Faith has always been at the forefront of pastor Todd Starnes-Williams’ life, helping him stay positive despite the hardships he has faced.
“I have always had an association with the faith community,” he says. “My grandfather was a pastor, so growing up I always knew something about church. I always participated in church in some way.”
But Starnes-Williams, originally from Indiana, didn’t set out to be a pastor. He had a career in marketing before making the trek back to school to become an ordained minister.
“I always knew that I was going to do something different with my life,” he admits.
After receiving his Master of Divinity degree from Louisville Presbyterian Theological Seminary in 1999, he made the move to Texas that same year to preach.
The trip to Texas would start a divine journey that eventually led Williams to come to terms with his sexuality.
“It was while I was pastoring [at First Christian Church of Alvin] that I finally decided to come out,” he recalls. “I also went through a divorce.” The eventual termination of his Alvin job led to some particularly rough times.
“I really struggled, because the denomination that I loved just did not have a place for me,” he says. “I knew that being gay was not something that the church would support.”
After starting New Covenant Christian Church in Montrose, a church that worked closely with LGBTQ homeless youth, Starnes-Williams slowly began to heal. After receiving a Peace Fellowship Award from his denomination, he realized that he had a voice and could help others who were going through struggles.
“I learned that I still had a calling,” he says. “I went back to school at MD Anderson, where I received all my training to become a hospice chaplain.”
Starnes-Williams has been a chaplain for 17 years. Three years ago, he started to become heavily involved with Westminster Presbyterian Church in Galveston, and began to see that religious groups were slowly becoming more accepting of the LGBTQ community.
“It was then that I discovered I could be gay and a pastor,” he says.
After working with Westminster Presbyterian members in Galveston, church officials decided to hire Williams to become “their” pastor.
“In December of last year, I was officially called to be the Stated Supply for Westminster Presbyterian Church,” he says. “It is an amazing congregation there, and we are actually getting ready to celebrate our 125th year as a presence on the Island.”
But the road to become a notable leader in Galveston County’s religious community had some setbacks earlier this year when his hiring in December sparked a backlash from certain crowds.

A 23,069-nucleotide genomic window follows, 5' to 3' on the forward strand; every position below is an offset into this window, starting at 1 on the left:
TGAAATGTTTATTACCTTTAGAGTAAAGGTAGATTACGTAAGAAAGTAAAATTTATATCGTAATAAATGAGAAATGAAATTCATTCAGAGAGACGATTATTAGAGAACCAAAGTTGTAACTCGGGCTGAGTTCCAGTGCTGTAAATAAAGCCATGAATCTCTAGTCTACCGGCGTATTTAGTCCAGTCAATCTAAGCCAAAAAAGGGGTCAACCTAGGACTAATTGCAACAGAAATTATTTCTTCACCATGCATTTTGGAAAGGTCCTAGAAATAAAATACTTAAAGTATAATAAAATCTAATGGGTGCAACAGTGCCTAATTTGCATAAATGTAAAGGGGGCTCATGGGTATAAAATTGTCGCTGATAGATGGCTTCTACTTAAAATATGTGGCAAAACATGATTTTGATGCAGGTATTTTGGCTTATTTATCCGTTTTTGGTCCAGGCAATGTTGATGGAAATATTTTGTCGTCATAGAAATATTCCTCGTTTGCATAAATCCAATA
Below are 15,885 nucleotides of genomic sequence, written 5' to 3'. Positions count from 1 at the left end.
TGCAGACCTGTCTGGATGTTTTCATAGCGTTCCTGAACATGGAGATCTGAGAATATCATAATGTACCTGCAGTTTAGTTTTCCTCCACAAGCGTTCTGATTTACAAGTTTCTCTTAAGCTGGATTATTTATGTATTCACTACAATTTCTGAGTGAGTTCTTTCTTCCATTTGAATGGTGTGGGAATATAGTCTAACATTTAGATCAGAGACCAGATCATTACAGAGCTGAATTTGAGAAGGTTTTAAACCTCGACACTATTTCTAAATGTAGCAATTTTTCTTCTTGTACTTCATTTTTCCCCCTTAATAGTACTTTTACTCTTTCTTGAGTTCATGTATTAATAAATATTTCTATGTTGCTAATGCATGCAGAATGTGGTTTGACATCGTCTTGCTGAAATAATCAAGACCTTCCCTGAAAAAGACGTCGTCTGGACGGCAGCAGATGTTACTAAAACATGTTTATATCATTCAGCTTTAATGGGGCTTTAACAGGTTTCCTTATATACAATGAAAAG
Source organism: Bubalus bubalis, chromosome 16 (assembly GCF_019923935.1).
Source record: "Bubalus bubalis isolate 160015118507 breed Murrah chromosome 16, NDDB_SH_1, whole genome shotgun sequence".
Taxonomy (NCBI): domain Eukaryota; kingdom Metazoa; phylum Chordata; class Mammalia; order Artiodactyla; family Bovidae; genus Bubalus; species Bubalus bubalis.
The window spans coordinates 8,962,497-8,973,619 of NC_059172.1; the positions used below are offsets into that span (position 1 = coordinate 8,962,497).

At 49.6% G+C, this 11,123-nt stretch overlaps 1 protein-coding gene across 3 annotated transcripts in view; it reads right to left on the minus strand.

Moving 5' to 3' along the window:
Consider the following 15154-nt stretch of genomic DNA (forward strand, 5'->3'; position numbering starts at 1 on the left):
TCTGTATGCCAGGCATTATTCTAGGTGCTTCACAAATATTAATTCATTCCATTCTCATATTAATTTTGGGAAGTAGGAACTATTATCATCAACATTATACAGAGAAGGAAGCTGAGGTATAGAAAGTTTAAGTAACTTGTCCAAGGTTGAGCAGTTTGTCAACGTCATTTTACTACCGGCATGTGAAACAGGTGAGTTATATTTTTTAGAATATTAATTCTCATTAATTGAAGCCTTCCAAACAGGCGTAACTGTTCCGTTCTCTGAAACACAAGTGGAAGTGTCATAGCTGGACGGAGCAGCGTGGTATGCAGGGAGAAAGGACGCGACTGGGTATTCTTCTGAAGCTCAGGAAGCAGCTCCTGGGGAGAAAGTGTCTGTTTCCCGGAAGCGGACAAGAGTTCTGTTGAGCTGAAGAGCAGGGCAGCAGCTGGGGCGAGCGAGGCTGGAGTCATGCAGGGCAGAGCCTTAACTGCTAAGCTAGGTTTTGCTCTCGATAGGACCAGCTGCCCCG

“We posted my hiring on our Facebook page, and did some social-media marketing with it,” he says. “I think it shocked some of the leadership of the church to see just how mean people can be online. There were some threats made on our Facebook page. It was just ugliness—overwhelming ugliness.”
Reflecting on his early career as a pastor and comparing it to where he is now, Starnes-Williams notes that much progress has been made, even though there is still much work to be done.
“There are times when I feel like we are making great progress, and then I am disappointed,” he admits. “I try not to let it get to me, but it is hard not to. It reminds us that we still have work to do.”
Williams is grateful that he had a pre-existing relationship with Westminster Presbyterian before the controversy of his hiring erupted online.
“We knew each other well enough to know that what we were doing was important,” he says. “It’s a church with a historic past, and we are living the historic present. By hiring someone who is openly gay, we knew that we were entering a different arena.”
Despite the negativity, Williams continues to keep an open dialogue with everyone. Regardless of what some individuals may think of his sexuality, he welcomes them all into the church.
“There is always a place in the pew,” he says. “Conversations are important.”
Starnes-Williams wants his hiring to serve as a beacon of hope for others in the gay community who are spiritual and looking for support.
“It takes a lot of courage for a gay person to walk into any faith community,” he says. “I have always been fortunate to be affirmed by people who love me. If that can happen in my life, we have to make it possible for others.”
As he looks back at his career as an ordained pastor, he hopes he is remembered as someone who was compassionate, helpful, and welcoming to people from all walks of life.
“I do not know if it is so much about being a great pastor,” he notes. “I am hoping that, at the end of the day, I was just a good human being and did what was right.”
For more information on Galveston’s Westminster Presbyterian Church,
This article appears in the July 2020 edition of OutSmart magazine.